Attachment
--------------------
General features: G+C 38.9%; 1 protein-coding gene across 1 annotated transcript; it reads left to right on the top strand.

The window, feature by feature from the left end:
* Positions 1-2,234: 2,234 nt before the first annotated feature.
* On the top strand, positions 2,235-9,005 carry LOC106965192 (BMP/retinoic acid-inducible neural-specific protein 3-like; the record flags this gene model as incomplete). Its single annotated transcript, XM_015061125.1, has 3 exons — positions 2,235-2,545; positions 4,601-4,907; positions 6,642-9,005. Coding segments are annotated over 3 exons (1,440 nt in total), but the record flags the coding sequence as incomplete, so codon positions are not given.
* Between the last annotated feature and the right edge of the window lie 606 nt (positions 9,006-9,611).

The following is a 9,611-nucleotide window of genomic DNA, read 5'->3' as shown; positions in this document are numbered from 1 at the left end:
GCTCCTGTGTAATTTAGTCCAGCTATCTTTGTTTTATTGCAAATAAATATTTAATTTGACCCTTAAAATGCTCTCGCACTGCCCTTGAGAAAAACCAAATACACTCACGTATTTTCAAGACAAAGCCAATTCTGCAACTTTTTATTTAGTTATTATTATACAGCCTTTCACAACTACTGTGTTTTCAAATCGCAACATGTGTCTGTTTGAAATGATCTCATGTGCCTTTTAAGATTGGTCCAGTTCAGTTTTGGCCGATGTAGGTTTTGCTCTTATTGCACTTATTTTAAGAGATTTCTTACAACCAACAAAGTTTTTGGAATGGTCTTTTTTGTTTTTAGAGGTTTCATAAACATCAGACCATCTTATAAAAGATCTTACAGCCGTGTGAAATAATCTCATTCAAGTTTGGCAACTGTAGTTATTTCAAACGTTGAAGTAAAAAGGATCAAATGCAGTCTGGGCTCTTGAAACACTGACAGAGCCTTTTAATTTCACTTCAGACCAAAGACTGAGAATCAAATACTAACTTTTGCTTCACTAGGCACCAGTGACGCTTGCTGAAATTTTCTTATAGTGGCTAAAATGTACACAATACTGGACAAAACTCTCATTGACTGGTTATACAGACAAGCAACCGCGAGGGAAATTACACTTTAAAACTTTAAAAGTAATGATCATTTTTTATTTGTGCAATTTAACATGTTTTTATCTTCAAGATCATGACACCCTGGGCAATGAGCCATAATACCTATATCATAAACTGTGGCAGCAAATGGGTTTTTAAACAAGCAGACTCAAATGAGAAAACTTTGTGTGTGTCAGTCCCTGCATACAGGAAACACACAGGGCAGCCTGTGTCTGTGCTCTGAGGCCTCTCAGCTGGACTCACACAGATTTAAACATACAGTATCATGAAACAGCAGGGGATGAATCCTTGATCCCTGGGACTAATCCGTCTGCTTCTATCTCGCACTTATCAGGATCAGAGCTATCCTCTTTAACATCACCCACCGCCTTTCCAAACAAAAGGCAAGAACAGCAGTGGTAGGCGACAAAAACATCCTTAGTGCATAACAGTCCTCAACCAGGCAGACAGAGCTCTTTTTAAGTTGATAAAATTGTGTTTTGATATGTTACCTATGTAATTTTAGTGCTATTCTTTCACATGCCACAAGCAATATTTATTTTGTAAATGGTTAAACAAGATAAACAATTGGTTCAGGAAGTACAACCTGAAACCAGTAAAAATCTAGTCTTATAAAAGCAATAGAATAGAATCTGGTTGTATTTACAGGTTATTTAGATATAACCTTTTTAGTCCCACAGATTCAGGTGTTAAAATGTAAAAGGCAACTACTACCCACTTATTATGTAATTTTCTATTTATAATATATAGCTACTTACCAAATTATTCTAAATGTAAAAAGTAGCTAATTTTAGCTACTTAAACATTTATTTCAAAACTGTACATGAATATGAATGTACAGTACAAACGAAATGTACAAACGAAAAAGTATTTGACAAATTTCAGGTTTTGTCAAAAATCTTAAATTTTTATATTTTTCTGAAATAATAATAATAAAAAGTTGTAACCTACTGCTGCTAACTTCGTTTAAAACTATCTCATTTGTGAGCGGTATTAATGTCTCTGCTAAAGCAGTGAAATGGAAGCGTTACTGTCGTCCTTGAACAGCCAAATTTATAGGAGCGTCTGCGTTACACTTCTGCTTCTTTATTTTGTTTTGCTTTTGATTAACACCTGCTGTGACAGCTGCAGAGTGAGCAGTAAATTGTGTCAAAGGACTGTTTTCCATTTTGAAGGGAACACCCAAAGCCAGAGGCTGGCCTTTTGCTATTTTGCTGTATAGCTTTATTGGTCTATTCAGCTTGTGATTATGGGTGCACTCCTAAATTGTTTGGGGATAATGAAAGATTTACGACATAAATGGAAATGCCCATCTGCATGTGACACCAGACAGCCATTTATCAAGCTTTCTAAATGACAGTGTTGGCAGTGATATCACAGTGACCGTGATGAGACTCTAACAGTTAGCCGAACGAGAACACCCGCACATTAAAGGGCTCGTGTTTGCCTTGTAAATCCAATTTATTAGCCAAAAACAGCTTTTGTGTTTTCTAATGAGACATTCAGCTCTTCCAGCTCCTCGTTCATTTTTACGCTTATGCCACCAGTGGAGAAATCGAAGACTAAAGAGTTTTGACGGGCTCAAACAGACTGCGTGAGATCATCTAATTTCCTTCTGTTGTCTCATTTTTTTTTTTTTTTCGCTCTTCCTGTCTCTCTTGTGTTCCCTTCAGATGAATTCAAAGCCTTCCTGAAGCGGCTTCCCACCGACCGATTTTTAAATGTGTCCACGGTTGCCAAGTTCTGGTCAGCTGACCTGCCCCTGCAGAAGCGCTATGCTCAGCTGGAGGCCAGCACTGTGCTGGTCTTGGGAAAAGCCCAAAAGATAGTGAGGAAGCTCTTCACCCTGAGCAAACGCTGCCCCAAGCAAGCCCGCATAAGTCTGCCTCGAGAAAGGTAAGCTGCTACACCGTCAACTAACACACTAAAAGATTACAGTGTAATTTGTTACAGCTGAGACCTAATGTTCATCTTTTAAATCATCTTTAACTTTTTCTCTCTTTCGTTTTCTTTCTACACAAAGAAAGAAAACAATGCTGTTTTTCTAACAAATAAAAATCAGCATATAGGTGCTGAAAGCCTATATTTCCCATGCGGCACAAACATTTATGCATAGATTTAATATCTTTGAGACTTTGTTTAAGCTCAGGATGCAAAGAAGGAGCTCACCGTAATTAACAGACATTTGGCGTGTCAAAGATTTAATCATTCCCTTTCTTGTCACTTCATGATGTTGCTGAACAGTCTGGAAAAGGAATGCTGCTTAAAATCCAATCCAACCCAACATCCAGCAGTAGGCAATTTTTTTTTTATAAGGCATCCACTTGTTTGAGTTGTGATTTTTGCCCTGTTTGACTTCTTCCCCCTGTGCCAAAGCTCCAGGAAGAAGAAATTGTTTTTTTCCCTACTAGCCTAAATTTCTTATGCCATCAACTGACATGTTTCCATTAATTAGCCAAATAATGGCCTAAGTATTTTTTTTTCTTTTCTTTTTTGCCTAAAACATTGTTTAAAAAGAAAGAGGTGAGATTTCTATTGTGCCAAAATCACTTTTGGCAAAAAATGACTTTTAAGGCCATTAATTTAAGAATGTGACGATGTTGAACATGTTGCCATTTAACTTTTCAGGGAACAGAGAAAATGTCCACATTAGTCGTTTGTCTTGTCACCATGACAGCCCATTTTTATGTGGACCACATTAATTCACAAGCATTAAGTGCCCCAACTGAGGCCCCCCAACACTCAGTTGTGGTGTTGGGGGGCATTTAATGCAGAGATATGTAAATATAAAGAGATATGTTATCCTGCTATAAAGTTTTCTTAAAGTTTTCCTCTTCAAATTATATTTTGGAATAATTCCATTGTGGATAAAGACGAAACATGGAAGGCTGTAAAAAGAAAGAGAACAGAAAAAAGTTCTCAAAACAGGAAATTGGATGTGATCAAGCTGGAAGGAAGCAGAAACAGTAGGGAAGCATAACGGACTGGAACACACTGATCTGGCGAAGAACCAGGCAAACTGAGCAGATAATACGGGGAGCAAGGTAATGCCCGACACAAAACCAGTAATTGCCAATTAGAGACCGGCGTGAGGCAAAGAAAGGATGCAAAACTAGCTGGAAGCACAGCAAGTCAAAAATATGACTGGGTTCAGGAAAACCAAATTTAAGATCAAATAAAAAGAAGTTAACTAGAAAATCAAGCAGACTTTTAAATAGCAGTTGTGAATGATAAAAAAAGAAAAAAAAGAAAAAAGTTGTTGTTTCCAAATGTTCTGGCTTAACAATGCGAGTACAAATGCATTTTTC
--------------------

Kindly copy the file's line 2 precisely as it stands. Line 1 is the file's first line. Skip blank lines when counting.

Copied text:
The window, feature by feature from the left end: